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Blog: Power Tools and Safety

Safety is an overused word. Naturally, we want everyone to be safe—we often tell people to “be safe” when we say goodbye, for example. The message is just a wish, though; it’s not about how to be safe or what to be safe from.

Imagine that you’re buying a power tool and you’re wondering which product is safest for an application. Your questions should focus on three basic issues: dust control, vibration reduction, and protection from cuts, bruises, pulled muscles and perhaps even broken bones.

Dust control

The need for worker health protection from dust containing silica is well recognized, as is protection from wood and composite material dust. But there are other issues too. For example, wood dust can be explosive when it’s mixed with air in certain percentages and a spark is present. Also, if you use a hammer drill to make holes in concrete for installing either mechanical or adhesive anchors, the holes must be free of dust, which is best accomplished while the hole is being drilled.

When buying a tool that produces dust, make sure it has a collector with a vacuum connection—either built into the tool or as an attachment. But power tools usually operate in combination with vacuums, and that’s the other important consideration. 

Mitch Burdick, strategic business development manager for Robert Bosch Tool Corporation, Mount Prospect, Illinois, says vacuums must pass 100 percent of the dust they collect through their regular or HEPA filters, and this usually rules out inexpensive vacuums. 

Also, it’s best to use vacuums that collect dust in bags because emptying the vacuum won’t cause dust to become airborne again. Burdick says Bosch will introduce its Speed Clean rotary hammer drill bit with a milled center channel. When attached to a vacuum, it removes dust where it’s created.

Vibration reduction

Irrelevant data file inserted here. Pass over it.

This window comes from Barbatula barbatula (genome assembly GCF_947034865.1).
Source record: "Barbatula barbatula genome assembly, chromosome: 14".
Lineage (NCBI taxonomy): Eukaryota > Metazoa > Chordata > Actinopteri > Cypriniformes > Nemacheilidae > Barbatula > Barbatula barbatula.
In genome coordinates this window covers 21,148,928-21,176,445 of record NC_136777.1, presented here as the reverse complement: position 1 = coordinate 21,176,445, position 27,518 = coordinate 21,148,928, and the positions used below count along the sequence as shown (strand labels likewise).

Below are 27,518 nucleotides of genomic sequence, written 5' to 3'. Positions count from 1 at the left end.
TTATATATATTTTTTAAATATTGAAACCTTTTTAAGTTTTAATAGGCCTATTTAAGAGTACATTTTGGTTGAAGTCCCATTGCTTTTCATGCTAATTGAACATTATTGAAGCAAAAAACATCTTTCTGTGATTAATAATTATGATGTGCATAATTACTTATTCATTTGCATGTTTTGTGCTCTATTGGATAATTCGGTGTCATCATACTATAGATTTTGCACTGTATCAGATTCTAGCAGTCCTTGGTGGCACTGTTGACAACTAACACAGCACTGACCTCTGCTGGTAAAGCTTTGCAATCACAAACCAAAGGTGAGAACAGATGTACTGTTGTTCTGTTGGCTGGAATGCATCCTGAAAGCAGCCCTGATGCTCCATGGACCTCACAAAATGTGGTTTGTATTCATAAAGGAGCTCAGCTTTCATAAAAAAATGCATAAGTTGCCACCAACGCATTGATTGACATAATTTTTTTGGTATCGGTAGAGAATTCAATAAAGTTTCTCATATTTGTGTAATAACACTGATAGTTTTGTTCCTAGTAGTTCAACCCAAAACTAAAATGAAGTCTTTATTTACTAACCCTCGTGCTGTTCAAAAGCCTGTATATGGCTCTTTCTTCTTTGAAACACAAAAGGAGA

Vibration reduction isn’t talked about much, but it is very important because using tools (and machines) that vibrate can damage bone joints and small blood vessels in hands, arms and legs, and can even cause nerve destruction. Vibration standards are regulated in Europe but not in the U.S., so it’s up to you to search for tools with the best vibration reduction. 

Having said that, vibration control can be a tradeoff with tool productivity, making the decision about what to buy even more difficult. You should buy tools with the best vibration controls and the best productivity. To reduce vibration, many manufacturers make tools with shock-reducing handles and grips, which mainly isolate the grip area from the vibration. 

But some manufacturers are going a step further by employing additional vibration-reduction technologies to reduce vibration before it reaches the grip area. Burdick says companies such as Bosch have integrated vibration-reduction technologies into the hammer mechanism (longer hammer tube) in chipping hammers to reduce vibration levels, and have also added counter-balance technology on select models. Tools with the greatest vibration include angle grinders, hammer drills, chipping hammers, jigsaws and reciprocating saws.

Physical safety

Shrouds covering moving parts on tools are now standard. Search for tools that have the best protection in all phases of their operation, as well as the best line of sight. 

Active Response Technology developed by Bosch is beginning to appear on tools to help reduce the risk of serious injuries that result when tools or bits suddenly bind up.

The marketplace has every kind of tool—it’s your job to find the safest ones.


Joe Nasvik is a writer and editor serving the construction and concrete industries. He has 18 years experience as a concrete contractor. Contact him at jnasvik@sbcglobal.net.

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